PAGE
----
Dry Eye


Dry eye is caused by a lack of tears, which lubricate the eyes and clear away particles and foreign bodies.

There are two ways a person can experience dry eye:

  • Some people don’t produce enough tears.
  • Some people have tears that evaporate too quickly due to an improper balance in tear composition.

Women are particularly susceptible after menopause, as are people who work long hours at a computer (because they blink less often). Medications such as antihistamines, antidepressants and antihypertensive medications frequently make dry eye worse.

Warning Signs & Symptoms

Almost half of American adults regularly experience dry eye. Symptoms can include:

  • Burning
  • Stinging
  • Itchiness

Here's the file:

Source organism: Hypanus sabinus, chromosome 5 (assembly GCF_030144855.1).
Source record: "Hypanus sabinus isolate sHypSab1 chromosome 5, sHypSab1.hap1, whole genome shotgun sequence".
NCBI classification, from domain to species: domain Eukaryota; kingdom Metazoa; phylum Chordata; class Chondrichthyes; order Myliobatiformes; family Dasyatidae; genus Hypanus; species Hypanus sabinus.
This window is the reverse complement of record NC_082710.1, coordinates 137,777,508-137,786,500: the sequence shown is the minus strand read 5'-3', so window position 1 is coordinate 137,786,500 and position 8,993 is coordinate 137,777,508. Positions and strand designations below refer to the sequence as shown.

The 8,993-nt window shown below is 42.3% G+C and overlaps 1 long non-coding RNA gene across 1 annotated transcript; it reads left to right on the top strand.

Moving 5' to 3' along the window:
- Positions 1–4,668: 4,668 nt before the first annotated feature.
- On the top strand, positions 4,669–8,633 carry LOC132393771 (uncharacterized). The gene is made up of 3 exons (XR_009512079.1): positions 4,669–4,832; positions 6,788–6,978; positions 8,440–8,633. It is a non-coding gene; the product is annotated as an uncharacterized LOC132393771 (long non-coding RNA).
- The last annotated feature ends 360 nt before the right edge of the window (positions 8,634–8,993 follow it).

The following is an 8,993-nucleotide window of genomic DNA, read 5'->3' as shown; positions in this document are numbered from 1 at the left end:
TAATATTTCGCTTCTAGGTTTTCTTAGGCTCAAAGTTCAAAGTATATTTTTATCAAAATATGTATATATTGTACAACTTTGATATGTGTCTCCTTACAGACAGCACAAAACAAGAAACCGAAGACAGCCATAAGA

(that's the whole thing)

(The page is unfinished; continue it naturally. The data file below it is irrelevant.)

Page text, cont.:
• Excessive irritation from the elements
  • Discomfort from contacts
  • Watering eyes

If tears do not keep the eye moist, it becomes irritated. This can cause the gland to release a large volume of tears, overwhelming the tear drainage system.


Most dry eye is easily treatable using artificial tears or non-prescription eye drops. If your dry eye is more severe, your doctor may prescribe medication to increase tear production or recommend a punctal plug, a small device that temporarily closes the small duct where tears drain from the eye.


A wide variety of common medications reduce tear production and cause dry eye, such as antihistamines, antidepressants and antihypertensive medications. Tell your doctor the names of all medications you are taking.

Some people can prevent tears from evaporating by using a humidifier and avoiding overly dry, warm rooms, hair dryers, smoke and wind.